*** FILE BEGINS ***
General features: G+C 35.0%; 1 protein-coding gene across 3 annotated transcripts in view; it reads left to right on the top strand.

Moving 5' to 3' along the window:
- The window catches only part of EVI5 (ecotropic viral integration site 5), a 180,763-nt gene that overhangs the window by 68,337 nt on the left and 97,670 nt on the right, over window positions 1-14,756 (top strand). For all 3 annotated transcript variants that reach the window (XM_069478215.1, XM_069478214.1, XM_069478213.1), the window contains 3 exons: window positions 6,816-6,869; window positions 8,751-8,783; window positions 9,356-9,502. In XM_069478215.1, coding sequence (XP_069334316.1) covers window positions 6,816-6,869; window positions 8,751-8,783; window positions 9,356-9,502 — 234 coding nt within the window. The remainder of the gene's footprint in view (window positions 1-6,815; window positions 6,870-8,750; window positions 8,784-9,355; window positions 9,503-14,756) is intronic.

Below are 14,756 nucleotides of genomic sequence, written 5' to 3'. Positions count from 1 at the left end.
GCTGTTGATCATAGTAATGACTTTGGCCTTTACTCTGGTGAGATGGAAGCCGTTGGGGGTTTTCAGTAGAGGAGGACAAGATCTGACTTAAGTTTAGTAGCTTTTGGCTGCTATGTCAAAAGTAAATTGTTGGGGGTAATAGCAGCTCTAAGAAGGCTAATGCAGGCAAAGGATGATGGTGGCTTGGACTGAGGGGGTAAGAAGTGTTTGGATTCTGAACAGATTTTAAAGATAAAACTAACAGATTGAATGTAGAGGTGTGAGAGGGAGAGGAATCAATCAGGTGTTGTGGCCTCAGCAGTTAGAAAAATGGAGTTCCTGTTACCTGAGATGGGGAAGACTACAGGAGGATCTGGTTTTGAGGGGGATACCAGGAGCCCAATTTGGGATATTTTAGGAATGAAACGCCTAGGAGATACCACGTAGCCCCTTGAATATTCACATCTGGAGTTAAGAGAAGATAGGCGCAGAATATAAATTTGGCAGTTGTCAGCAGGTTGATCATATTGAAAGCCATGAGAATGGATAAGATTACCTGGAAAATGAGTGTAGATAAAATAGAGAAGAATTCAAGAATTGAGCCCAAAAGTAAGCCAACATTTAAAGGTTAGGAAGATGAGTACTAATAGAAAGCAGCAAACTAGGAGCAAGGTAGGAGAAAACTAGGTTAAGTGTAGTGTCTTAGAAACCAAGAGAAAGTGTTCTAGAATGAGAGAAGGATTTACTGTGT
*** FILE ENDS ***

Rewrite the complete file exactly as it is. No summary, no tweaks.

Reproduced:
General features: G+C 35.0%; 1 protein-coding gene across 3 annotated transcripts in view; it reads left to right on the top strand.

Moving 5' to 3' along the window:
- The window catches only part of EVI5 (ecotropic viral integration site 5), a 180,763-nt gene that overhangs the window by 68,337 nt on the left and 97,670 nt on the right, over window positions 1-14,756 (top strand). For all 3 annotated transcript variants that reach the window (XM_069478215.1, XM_069478214.1, XM_069478213.1), the window contains 3 exons: window positions 6,816-6,869; window positions 8,751-8,783; window positions 9,356-9,502. In XM_069478215.1, coding sequence (XP_069334316.1) covers window positions 6,816-6,869; window positions 8,751-8,783; window positions 9,356-9,502 — 234 coding nt within the window. The remainder of the gene's footprint in view (window positions 1-6,815; window positions 6,870-8,750; window positions 8,784-9,355; window positions 9,503-14,756) is intronic.

Below are 14,756 nucleotides of genomic sequence, written 5' to 3'. Positions count from 1 at the left end.
GCTGTTGATCATAGTAATGACTTTGGCCTTTACTCTGGTGAGATGGAAGCCGTTGGGGGTTTTCAGTAGAGGAGGACAAGATCTGACTTAAGTTTAGTAGCTTTTGGCTGCTATGTCAAAAGTAAATTGTTGGGGGTAATAGCAGCTCTAAGAAGGCTAATGCAGGCAAAGGATGATGGTGGCTTGGACTGAGGGGGTAAGAAGTGTTTGGATTCTGAACAGATTTTAAAGATAAAACTAACAGATTGAATGTAGAGGTGTGAGAGGGAGAGGAATCAATCAGGTGTTGTGGCCTCAGCAGTTAGAAAAATGGAGTTCCTGTTACCTGAGATGGGGAAGACTACAGGAGGATCTGGTTTTGAGGGGGATACCAGGAGCCCAATTTGGGATATTTTAGGAATGAAACGCCTAGGAGATACCACGTAGCCCCTTGAATATTCACATCTGGAGTTAAGAGAAGATAGGCGCAGAATATAAATTTGGCAGTTGTCAGCAGGTTGATCATATTGAAAGCCATGAGAATGGATAAGATTACCTGGAAAATGAGTGTAGATAAAATAGAGAAGAATTCAAGAATTGAGCCCAAAAGTAAGCCAACATTTAAAGGTTAGGAAGATGAGTACTAATAGAAAGCAGCAAACTAGGAGCAAGGTAGGAGAAAACTAGGTTAAGTGTAGTGTCTTAGAAACCAAGAGAAAGTGTTCTAGAATGAGAGAAGGATTTACTGTGT